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Walt Whitman


Walt Whitman was born May 31, 1819 in Long Island, New York. Whitman was the second son and child and had 8 other siblings. His father was Walter Whitman a house builder, firm disciplinarian, and of English descent. His mother was Louisa Van Velsor of Dutch descent. In 1823 Walt Whitman s father moved the family to Brooklyn and was a carpenter. Walter Whitman was a poor manager so he struggled to support the family while it increased to nine children. Walt Whitman attended public school in Brooklyn and at age 12 began working as a printer. As he got older he taught in country schools in Long Island and became a journalist. In 1846 when Whitman was 23 he was the editor of an important daily newspaper in New York known as the Brooklyn Daily Eagle. Whitman was dismissed from the newspaper in 1848 as a result for his support of the Free Soil discord of the Democratic Party. He then moved to New Orleans, LA where he worked on the Crescent via the Mississippi river before returning to New York. After another failed attempt at Free Soil journalism he worked on houses from about 1850 to 1855. On Whitman s spare time he attended many Shakespeare plays and found great interest in opera music. BY the spring of 1855 Whitman had enough writing to be placed inside a thin volume. Whitman had to sell a house in order to publish his first edition of Leaves of Grass. In 1856 the second edition of Leaves of Grass was produced containing revisions of the first edition of Leaves of Grass. The second edition was a failure and Whitman again edited a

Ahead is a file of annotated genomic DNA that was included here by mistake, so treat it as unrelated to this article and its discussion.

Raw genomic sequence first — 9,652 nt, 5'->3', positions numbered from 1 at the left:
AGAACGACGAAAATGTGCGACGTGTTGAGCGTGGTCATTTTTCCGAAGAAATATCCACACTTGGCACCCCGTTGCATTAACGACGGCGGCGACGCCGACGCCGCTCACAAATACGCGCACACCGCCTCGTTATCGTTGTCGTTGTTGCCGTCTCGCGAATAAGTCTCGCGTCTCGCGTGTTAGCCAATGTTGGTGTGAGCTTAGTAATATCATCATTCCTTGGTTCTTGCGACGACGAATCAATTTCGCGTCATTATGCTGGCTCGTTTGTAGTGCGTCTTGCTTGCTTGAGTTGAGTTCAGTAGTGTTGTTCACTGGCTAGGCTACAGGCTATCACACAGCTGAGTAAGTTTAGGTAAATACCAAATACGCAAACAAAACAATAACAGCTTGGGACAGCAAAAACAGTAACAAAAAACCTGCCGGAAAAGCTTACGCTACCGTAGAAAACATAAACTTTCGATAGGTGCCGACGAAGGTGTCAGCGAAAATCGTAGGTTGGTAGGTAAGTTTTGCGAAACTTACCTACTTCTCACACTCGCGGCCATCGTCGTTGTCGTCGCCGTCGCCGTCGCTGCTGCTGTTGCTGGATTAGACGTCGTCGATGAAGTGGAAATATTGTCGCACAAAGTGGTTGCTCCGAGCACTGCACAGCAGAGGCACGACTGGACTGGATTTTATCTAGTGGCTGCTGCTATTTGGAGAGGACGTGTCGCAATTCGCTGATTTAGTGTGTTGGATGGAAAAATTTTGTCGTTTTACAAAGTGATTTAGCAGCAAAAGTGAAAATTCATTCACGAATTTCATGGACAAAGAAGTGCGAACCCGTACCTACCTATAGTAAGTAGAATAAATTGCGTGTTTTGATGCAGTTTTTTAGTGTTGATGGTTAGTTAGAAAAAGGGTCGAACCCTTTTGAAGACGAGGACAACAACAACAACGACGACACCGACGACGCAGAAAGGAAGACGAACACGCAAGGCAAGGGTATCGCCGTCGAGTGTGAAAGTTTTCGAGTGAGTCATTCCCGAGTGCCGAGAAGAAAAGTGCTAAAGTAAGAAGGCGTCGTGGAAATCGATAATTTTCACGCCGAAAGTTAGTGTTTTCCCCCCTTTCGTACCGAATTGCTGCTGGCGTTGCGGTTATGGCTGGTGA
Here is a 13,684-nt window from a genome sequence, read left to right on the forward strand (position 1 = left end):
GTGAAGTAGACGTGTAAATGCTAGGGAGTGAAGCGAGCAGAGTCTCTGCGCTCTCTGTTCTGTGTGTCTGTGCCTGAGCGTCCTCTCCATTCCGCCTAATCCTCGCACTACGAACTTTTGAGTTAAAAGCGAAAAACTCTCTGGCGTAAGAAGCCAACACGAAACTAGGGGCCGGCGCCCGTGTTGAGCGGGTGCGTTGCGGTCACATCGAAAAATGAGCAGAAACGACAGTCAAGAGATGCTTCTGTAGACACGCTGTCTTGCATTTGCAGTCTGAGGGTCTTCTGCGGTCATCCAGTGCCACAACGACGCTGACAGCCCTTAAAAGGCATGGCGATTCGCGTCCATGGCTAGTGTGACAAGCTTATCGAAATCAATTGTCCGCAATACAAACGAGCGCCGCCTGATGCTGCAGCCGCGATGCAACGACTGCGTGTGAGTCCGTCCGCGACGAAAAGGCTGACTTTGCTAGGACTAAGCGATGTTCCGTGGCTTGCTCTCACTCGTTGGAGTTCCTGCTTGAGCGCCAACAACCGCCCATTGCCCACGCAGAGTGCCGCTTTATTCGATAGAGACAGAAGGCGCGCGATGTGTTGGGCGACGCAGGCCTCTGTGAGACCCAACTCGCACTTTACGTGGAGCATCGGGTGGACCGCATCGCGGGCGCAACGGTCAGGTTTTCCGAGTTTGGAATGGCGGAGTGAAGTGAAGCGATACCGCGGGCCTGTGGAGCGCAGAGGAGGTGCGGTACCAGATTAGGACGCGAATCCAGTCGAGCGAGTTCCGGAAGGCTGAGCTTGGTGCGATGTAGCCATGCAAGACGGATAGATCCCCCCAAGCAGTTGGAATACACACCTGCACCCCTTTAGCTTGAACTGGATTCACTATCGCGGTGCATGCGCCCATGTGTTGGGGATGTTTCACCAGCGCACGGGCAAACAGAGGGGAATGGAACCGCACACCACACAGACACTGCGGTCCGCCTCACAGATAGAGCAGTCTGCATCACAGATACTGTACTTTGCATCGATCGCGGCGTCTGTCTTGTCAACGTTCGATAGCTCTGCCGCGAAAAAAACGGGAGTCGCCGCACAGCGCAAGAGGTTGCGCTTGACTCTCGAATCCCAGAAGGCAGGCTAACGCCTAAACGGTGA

newspaper the Brooklyn Times and was out of work by the summer of 1859. In 1860 a Boston publisher published Whitman s third edition of Leaves of Grass. The third edition was modified but the firm that published the work went bankrupt due to the start of the American Civil War. The third edition contained Whitman s Calamus poems which expressed intense feelings about his personal life which is believed to be about a homosexual affair; this was never validated whether real or imagined. Soon after the beginning of the Civil War in 1861, Whitman s brother was injured in the war fighting at Fredericksburg. Whitman went to care for his brother in 1862 spending some time in the camp. Visiting wounded troops from both sides of the view is what Whitman did on his free time. With the little money he had from his salary he bought small gifts for soldiers to alleviate some of the mental depression and physical suffering in the wards. In January 1865 Whitman became a clerk for the Department of Interior. In May he was promoted but by June he was laid off because the secretary of the Interior was unhappy with Leaves of Grass . Whitman later obtained a post in the attorney general s office thanks his friend William O Connor. O Connor wrote an excerpt known as The Good Gray Poet about Whitman s injustice. In May 1865 Whitman wrote a series of war poems known as the Drum Taps which gave his readers a declining excitement. Instead of writing about soldiers being armed and ready for battle he included an awareness of suffering for fallen soldiers. In 1867 the fourth edition of Leaves of Grass was published. During the rest of Whitman s life he received encouragement from other writers. Whitman became ill in 1872 due to emotional strains. In January of 1873 his first stroke left him partially paralyzed. Luckily by May he recovered and traveled to his brother s home in Camden, New Jersey where his mother was dying. Her death thereafter is what Whitman called the great cloud of his life. He remained living with his brother in Camden and his attorneys general office was terminated in 1874. Whitman s health recovered well enough in 1879 for him to take a trip to the west. In1881 James R. Osgood published the second Boston edition of Leaves of Grass. The Society for the Suppression of Vice ruled it immoral. As a result of the prosecution Osgood gave the plates to Whitman. Whitman found another publisher Rees Welsh of Philadelphia who was then succeeded by David McKay. This time Leaves of Grass reached the highest popularity and was published in the newspapers. With the proceeds Whitman received he bought a small house in Camden. Whitman made many new friends along the way including Horace Traubel who recorded his interview and recorded his biography. The ninth edition of Leaves of Grass came in 1892, the year of Whitman s death.